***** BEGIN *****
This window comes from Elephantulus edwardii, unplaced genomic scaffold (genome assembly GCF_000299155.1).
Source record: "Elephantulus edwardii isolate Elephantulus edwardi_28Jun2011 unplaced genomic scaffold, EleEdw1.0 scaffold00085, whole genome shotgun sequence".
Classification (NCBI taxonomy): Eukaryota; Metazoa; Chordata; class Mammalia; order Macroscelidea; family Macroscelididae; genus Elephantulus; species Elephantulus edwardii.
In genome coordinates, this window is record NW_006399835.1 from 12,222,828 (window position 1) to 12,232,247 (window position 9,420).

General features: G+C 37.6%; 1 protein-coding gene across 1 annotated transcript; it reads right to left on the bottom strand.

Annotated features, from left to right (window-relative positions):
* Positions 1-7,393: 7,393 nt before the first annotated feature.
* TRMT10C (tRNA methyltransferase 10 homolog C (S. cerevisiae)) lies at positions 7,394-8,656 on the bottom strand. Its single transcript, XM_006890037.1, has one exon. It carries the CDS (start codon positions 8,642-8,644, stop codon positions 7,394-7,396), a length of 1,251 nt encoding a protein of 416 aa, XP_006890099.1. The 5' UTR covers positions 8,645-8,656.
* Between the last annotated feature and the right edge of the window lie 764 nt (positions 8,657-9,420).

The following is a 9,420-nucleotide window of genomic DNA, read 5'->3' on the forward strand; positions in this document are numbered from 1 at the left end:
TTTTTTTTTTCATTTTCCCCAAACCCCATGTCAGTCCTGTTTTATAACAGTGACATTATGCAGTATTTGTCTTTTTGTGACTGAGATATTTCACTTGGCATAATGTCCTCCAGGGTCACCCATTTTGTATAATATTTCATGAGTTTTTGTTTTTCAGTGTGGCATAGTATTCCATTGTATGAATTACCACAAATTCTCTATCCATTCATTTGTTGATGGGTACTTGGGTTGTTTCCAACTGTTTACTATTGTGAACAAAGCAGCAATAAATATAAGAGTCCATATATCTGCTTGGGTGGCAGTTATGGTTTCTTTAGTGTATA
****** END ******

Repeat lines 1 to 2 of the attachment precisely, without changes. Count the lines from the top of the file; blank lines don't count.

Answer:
This window comes from Elephantulus edwardii, unplaced genomic scaffold (genome assembly GCF_000299155.1).
Source record: "Elephantulus edwardii isolate Elephantulus edwardi_28Jun2011 unplaced genomic scaffold, EleEdw1.0 scaffold00085, whole genome shotgun sequence".